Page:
The Rwanda Psychology Society (RPS) this week held a symposium to raise awareness among Rwandans on the different realities surrounding trauma and for psychology experts to reflect on their work in terms of trauma management, lessons learned, challenges and moving from the grassroots initiatives, which have contributed to devising policies, strategies, and institutionalised practices.
Vincent Sezibera, the president of Rwanda Psychological Society and professor at the University of Rwanda, Center of Mental Health, talked to Sharon Kantengwa about the state of trauma in Rwanda and what needs to be done going forward.
Intergenerational trauma is a new challenge among young people. How does it come about?
First, it’s important to confirm whether children that were born post-genocide, their trauma is transmitted from their parents because after the genocide we might have other circumstances that may have affected children.
Any experience can be traumatic depending on mechanisms of transmission that can be determined from the parenting style, how they interact with children, how they respond to questions about the genocide and identity. When the parents who have suffered trauma don’t explain, the children create their own story which is anxiety related.
We will also learn from colleagues who have done research on epigenetics, where the genes structure and sequencing transmit information from our parents, common in people facing chronic trauma disorder. From them we want to anticipate and mitigate what we can do in case of such transmission.
A traumatic event can leave one with many symptoms of mental illness. How can one better understand their condition and cause of such symptoms?
The good news is that all individuals exposed to traumatic events do not necessarily develop pathologies. The prevalence will differ depending on the traumatic circumstances, to mean natural disasters or human disasters. Regardless of the magnitude of the trauma such people are able to anticipate the events so that it never happens to them again. Even though the person is not presenting all the symptoms that are characteristic of Post-Traumatic Stress Disorder (PTSD) you can see a few signs related to trauma changes.
Even though we know by clinical practice, that a person should meet a minimum of seven symptoms we have those who are presenting three.
Such people may have some difficulties which may require a lot of help or take decisions on how to cope with them, because how you interpret one symptom will either aggravate the situation or help you come out of it.
Stigma is also a challenge that has affected the rate at which survivors cope with mental related disorders. What can be done to deal with stigma?
Stigma affects how we cope and seek help. Stigma comes with negative perception, which is also associated with stereotypes and in the end we have isolation or discrimination.
Sometimes the individual has a negative perception on what is happening to them but also there is popular stigma from society. In Rwanda we have both although, we are beginning to see some changes where the community understands that someone with trauma related difficulties should be helped.
A recent study with Rwanda Biomedical Center (RBC), showed that a majority of our population, know some of these symptoms of PTSD and other mental disorders.
In a sample of 21,000 participants, 22 per cent know where to seek help but only five per cent of those reported that they went to consult a professional to get help.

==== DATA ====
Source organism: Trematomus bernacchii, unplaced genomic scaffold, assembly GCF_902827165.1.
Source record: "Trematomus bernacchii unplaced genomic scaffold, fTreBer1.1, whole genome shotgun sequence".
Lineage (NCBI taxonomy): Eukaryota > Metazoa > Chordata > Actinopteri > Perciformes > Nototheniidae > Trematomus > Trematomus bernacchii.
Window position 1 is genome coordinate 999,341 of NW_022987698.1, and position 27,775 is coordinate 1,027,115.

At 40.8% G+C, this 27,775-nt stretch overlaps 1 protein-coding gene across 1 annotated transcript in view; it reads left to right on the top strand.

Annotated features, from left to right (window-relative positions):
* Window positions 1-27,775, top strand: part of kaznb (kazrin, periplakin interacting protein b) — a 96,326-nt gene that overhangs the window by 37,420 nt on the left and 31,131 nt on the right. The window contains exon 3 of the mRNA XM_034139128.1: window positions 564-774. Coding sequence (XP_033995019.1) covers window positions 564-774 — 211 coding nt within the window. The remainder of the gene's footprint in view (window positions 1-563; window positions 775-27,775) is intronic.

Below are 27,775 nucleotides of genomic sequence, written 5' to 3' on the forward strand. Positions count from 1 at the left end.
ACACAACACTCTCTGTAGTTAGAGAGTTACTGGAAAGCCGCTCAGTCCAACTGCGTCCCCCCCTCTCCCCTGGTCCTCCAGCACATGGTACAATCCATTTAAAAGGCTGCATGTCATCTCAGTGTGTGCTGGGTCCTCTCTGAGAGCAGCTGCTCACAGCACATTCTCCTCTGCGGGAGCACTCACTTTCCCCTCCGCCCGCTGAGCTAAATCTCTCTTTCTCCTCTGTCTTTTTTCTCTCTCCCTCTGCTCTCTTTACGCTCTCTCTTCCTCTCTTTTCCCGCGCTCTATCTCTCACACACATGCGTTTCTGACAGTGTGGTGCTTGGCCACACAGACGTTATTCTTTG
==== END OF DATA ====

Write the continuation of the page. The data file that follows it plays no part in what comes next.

It is an embarrassing situation and we are seeking answers because we thought it is because of stigma and in-affordability but it’s none of those.
What I think is affecting our society is ignorance which should not be confused with illiteracy because even those who are learned ignore the importance of it.
Apart from psychological support what are some of the other ways one can heal from trauma?
Emotional support and psychological support go hand in hand. Psychological support involves changing the way we perceive the situation we are in, which means being realistic.
When you empower the person to think realistically it will change the emotions and feelings. So passing on this message to the population will encourage those who have put in place coping strategies, to engage in their personal development process.
What we are also encouraging institutions is to avail more training opportunities so that we can have professionals in the domain specializing.Being a clinical psychologist is one thing but we can have specialists in different domains like anxiety related disorders, specializing in PTSD, in children.
As a nation, we are concerned with intergenerational trauma, but the way we deal with the first generation will not be the same way we deal with the second generation, and dealing with trauma in survivors and perpetrators is also different.
We need to specialize to understand the similarities and differences and how they are affecting the social functioning.
Where do you see Rwanda in the next 25 years as regards to trauma healing?
I believe that what Rwandans should learn from the last 25 years is to be trauma informed.
They should be trauma informed from the social policy making because a single word we use in a speech can either trigger trauma difficulties or be medication to the trauma patient.
This should start with the media disseminating the right information but also dedicating some time to educate the masses about trauma because trauma should be healed from the health perspective but also the social setting.
We also want to pass on a message that just like other professions have regulatory bodies which support, empower and give capacity building but also regulate the behaviors of practitioners, the government to set up these regulatory bodies for practitioners in the psychology field so that they can meet the standards